#5 Dario – the next total eclipse will run from coast to coast across the US on Aug. 21, 2017.

  9. Kit Watson

    According to Alan Boyle over at Cosmic Log (http://cosmiclog.nbcnews.com/_news/2012/09/15/13884492-martian-moon-bites-into-the-sun), it seems there are a sequence of images that will be coming down later and combined into an animation video, and that there will be an opportunity for the same thing to happen with Deimos.

  10. worlebird

    I find it interesting that even though Phobos is MUCH smaller than our own moon, the combination of it orbiting very close to Mars (making it look larger) and the Sun being further away from Mars (making it look smaller) results in a very similar kind of eclipse to that which we see on Earth. You can tell Phobos could not cover the entire Sun (for a total eclipse), but it looks like it it pretty close. At least, the apparent sizes of Phobos and the Sun are much closer than I would have expected.

  11. Chris

    @9 carbonUnit
    A decent partial eclipse will be visible from most of the US on Oct. 23, 2014. A nice warm up for the big event.

  12. VinceRN

    Amazing. I had the scales all wrong in my head, I thought it would appear much smaller against the sun.

    Pretty damned cool indeed.

  13. ed

    “2. Geri Monsen Says:
    September 15th, 2012 at 1:31 pm

    “…by a nuclear powered one-ton mobile chem lab…”

    With a frick’n laser!”

    OK, THAT was funny! ! !

  14. Atheist Panda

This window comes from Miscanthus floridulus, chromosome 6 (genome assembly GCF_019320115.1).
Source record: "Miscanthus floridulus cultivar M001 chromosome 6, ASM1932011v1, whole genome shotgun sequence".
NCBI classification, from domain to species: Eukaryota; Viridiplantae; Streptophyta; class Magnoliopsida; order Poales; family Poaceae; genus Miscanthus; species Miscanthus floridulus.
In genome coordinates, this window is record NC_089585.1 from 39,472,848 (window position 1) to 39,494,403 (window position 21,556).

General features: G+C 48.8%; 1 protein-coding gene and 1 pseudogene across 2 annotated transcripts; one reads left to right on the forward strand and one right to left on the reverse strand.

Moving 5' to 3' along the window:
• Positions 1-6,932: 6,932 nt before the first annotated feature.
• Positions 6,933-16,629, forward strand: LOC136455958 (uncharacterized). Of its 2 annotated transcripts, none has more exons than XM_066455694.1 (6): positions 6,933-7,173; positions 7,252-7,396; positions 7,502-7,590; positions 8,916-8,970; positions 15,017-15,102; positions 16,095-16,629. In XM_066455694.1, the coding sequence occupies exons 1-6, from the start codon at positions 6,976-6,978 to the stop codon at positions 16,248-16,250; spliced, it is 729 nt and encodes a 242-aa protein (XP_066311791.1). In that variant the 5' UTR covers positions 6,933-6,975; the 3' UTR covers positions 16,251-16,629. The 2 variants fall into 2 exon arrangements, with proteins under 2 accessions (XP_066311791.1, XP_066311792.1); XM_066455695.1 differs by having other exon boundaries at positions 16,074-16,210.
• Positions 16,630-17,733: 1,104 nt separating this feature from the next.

@8 RAF
    Ditto with the amazing stuff. Looking forward to Mar 20 2015, for the next total eclipse visible here in the UK…..


  15. Ole

    Is it bad that the first thing I thought when I saw that image – before reading anything – was that someone had hacked up Apple’s logo and flipped it over…?

  16. Philippe

    “Still. It’s an eclipse, seen from Mars, taken by a nuclear powered one-ton mobile chem lab that we put there. I think that qualifies as pretty damn cool.”

    **Anything** taken by a nuclear powered one-ton mobile chem lab that we put there is pretty damn cool.

  17. amphiox

    re; a Deimos transit

    Since Deimos is smaller and further away than Phobos, it’s transit would presumably be less impressive to look at.

  18. #15 Atheist Panda:
    But we don’t see it as a total eclipse in the UK – only a partial. We don’t get another total in the UK in our lifetimes.

  19. #9 CarbonUnit:
    The next total solar eclipse occurs on 21 Aug 2017???????????????
    That’s news to me!!!!!!!!!!!!
    FYI, the next total solar eclipse occurs on 14 Nov this year, crossing Queensland, Australia, and a lot of ocean. I’ll be there, hopefully observing it!
    There are also a couple more, in not very accessible places, between that one and 2017 – which is of course the next one in the US. I also plan to see yours.

  20. #CarbonUnit:
    “Where is the line between a transit and an annular eclipse?”

    There isn’t one! What we call an annular eclipse is technically a transit of the Moon.
    Strcitly speaking, there is no such thing as an “eclipse of the Sun” or “solar eclipse”! The word “eclipse” really means one body passing through the shadow of another – so the term “eclipse of the Moon”, or “lunar eclipse” is correct, but “eclipse of the Sun” is dead wrong.
    A total solar eclipse is really an occultation of the Sun by the Moon, and an annular eclipse is a transit of the Moon. But the term was in common use for centuries, before astronomers adopted these formal definitions, so we’re stuck with it.

  21. CatMom

    Here’s a pretty good site about the 2017 eclipse:
    Lots of good info on where to see it from!